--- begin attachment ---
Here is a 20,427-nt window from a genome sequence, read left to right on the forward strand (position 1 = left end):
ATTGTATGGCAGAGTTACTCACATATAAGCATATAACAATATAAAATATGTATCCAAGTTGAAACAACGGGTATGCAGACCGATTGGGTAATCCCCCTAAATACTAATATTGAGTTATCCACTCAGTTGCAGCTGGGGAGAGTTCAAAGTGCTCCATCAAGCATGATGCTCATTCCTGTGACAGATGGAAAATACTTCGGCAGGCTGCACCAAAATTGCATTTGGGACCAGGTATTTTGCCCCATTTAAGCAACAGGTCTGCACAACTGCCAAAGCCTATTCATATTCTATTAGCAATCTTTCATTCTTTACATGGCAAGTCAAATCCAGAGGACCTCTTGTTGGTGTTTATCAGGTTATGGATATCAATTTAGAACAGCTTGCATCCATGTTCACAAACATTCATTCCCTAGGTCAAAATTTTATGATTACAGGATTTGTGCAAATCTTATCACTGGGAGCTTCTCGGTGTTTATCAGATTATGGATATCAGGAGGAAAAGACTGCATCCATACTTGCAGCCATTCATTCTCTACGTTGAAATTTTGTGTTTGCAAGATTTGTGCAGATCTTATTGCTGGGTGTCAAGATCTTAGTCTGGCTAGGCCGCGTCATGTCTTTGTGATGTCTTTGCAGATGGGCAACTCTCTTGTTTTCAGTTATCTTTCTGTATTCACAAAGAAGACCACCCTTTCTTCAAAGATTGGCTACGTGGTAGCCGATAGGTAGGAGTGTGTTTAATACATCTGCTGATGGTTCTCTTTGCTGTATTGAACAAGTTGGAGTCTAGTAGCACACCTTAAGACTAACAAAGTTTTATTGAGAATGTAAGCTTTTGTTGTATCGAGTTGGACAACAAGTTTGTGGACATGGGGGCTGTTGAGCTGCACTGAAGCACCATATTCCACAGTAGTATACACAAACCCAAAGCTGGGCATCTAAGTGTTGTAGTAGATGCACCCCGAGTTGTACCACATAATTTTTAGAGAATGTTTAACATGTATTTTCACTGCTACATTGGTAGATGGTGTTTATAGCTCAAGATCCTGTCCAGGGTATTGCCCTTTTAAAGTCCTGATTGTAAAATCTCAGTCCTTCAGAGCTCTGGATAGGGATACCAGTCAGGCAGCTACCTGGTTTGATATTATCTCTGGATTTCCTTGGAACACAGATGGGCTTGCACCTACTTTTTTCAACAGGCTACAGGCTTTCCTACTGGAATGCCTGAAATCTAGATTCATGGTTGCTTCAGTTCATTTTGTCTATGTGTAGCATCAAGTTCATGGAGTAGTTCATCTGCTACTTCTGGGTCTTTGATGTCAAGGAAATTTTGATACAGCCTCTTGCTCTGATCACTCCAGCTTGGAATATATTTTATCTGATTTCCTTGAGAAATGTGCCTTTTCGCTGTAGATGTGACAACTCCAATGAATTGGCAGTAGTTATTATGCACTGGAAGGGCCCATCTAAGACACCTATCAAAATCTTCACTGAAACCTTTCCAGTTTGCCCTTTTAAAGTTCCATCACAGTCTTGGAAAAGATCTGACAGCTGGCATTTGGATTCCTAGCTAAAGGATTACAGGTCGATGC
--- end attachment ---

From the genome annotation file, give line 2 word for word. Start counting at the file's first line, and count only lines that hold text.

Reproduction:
ATTGTATGGCAGAGTTACTCACATATAAGCATATAACAATATAAAATATGTATCCAAGTTGAAACAACGGGTATGCAGACCGATTGGGTAATCCCCCTAAATACTAATATTGAGTTATCCACTCAGTTGCAGCTGGGGAGAGTTCAAAGTGCTCCATCAAGCATGATGCTCATTCCTGTGACAGATGGAAAATACTTCGGCAGGCTGCACCAAAATTGCATTTGGGACCAGGTATTTTGCCCCATTTAAGCAACAGGTCTGCACAACTGCCAAAGCCTATTCATATTCTATTAGCAATCTTTCATTCTTTACATGGCAAGTCAAATCCAGAGGACCTCTTGTTGGTGTTTATCAGGTTATGGATATCAATTTAGAACAGCTTGCATCCATGTTCACAAACATTCATTCCCTAGGTCAAAATTTTATGATTACAGGATTTGTGCAAATCTTATCACTGGGAGCTTCTCGGTGTTTATCAGATTATGGATATCAGGAGGAAAAGACTGCATCCATACTTGCAGCCATTCATTCTCTACGTTGAAATTTTGTGTTTGCAAGATTTGTGCAGATCTTATTGCTGGGTGTCAAGATCTTAGTCTGGCTAGGCCGCGTCATGTCTTTGTGATGTCTTTGCAGATGGGCAACTCTCTTGTTTTCAGTTATCTTTCTGTATTCACAAAGAAGACCACCCTTTCTTCAAAGATTGGCTACGTGGTAGCCGATAGGTAGGAGTGTGTTTAATACATCTGCTGATGGTTCTCTTTGCTGTATTGAACAAGTTGGAGTCTAGTAGCACACCTTAAGACTAACAAAGTTTTATTGAGAATGTAAGCTTTTGTTGTATCGAGTTGGACAACAAGTTTGTGGACATGGGGGCTGTTGAGCTGCACTGAAGCACCATATTCCACAGTAGTATACACAAACCCAAAGCTGGGCATCTAAGTGTTGTAGTAGATGCACCCCGAGTTGTACCACATAATTTTTAGAGAATGTTTAACATGTATTTTCACTGCTACATTGGTAGATGGTGTTTATAGCTCAAGATCCTGTCCAGGGTATTGCCCTTTTAAAGTCCTGATTGTAAAATCTCAGTCCTTCAGAGCTCTGGATAGGGATACCAGTCAGGCAGCTACCTGGTTTGATATTATCTCTGGATTTCCTTGGAACACAGATGGGCTTGCACCTACTTTTTTCAACAGGCTACAGGCTTTCCTACTGGAATGCCTGAAATCTAGATTCATGGTTGCTTCAGTTCATTTTGTCTATGTGTAGCATCAAGTTCATGGAGTAGTTCATCTGCTACTTCTGGGTCTTTGATGTCAAGGAAATTTTGATACAGCCTCTTGCTCTGATCACTCCAGCTTGGAATATATTTTATCTGATTTCCTTGAGAAATGTGCCTTTTCGCTGTAGATGTGACAACTCCAATGAATTGGCAGTAGTTATTATGCACTGGAAGGGCCCATCTAAGACACCTATCAAAATCTTCACTGAAACCTTTCCAGTTTGCCCTTTTAAAGTTCCATCACAGTCTTGGAAAAGATCTGACAGCTGGCATTTGGATTCCTAGCTAAAGGATTACAGGTCGATGC